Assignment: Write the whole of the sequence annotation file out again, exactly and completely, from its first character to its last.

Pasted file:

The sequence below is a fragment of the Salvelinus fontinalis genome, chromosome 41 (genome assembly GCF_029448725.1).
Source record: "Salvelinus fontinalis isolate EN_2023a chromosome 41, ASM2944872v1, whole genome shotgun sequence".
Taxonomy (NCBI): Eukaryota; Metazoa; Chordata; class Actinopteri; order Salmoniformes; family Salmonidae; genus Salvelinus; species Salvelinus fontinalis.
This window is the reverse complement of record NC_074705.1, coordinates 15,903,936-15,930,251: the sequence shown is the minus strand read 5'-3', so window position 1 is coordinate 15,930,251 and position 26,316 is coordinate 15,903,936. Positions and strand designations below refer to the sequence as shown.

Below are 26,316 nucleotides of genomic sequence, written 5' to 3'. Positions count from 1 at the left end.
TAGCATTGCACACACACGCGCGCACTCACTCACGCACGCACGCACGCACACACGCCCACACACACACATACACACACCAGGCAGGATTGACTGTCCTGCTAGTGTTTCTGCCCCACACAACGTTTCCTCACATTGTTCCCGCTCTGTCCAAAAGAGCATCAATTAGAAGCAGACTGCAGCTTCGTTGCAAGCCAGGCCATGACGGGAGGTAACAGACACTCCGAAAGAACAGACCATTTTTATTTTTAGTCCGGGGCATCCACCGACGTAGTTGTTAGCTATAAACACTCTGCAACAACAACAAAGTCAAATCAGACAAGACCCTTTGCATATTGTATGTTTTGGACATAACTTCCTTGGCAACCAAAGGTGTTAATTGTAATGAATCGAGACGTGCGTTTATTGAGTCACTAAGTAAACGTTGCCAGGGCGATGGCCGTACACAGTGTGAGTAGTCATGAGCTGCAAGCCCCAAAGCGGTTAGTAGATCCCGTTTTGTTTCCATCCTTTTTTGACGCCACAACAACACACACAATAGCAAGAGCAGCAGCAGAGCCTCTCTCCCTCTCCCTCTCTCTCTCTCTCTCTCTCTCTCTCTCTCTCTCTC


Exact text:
The sequence below is a fragment of the Salvelinus fontinalis genome, chromosome 41 (genome assembly GCF_029448725.1).
Source record: "Salvelinus fontinalis isolate EN_2023a chromosome 41, ASM2944872v1, whole genome shotgun sequence".
Taxonomy (NCBI): Eukaryota; Metazoa; Chordata; class Actinopteri; order Salmoniformes; family Salmonidae; genus Salvelinus; species Salvelinus fontinalis.
This window is the reverse complement of record NC_074705.1, coordinates 15,903,936-15,930,251: the sequence shown is the minus strand read 5'-3', so window position 1 is coordinate 15,930,251 and position 26,316 is coordinate 15,903,936. Positions and strand designations below refer to the sequence as shown.

Below are 26,316 nucleotides of genomic sequence, written 5' to 3'. Positions count from 1 at the left end.
TAGCATTGCACACACACGCGCGCACTCACTCACGCACGCACGCACGCACACACGCCCACACACACACATACACACACCAGGCAGGATTGACTGTCCTGCTAGTGTTTCTGCCCCACACAACGTTTCCTCACATTGTTCCCGCTCTGTCCAAAAGAGCATCAATTAGAAGCAGACTGCAGCTTCGTTGCAAGCCAGGCCATGACGGGAGGTAACAGACACTCCGAAAGAACAGACCATTTTTATTTTTAGTCCGGGGCATCCACCGACGTAGTTGTTAGCTATAAACACTCTGCAACAACAACAAAGTCAAATCAGACAAGACCCTTTGCATATTGTATGTTTTGGACATAACTTCCTTGGCAACCAAAGGTGTTAATTGTAATGAATCGAGACGTGCGTTTATTGAGTCACTAAGTAAACGTTGCCAGGGCGATGGCCGTACACAGTGTGAGTAGTCATGAGCTGCAAGCCCCAAAGCGGTTAGTAGATCCCGTTTTGTTTCCATCCTTTTTTGACGCCACAACAACACACACAATAGCAAGAGCAGCAGCAGAGCCTCTCTCCCTCTCCCTCTCTCTCTCTCTCTCTCTCTCTCTCTCTCTCTCTC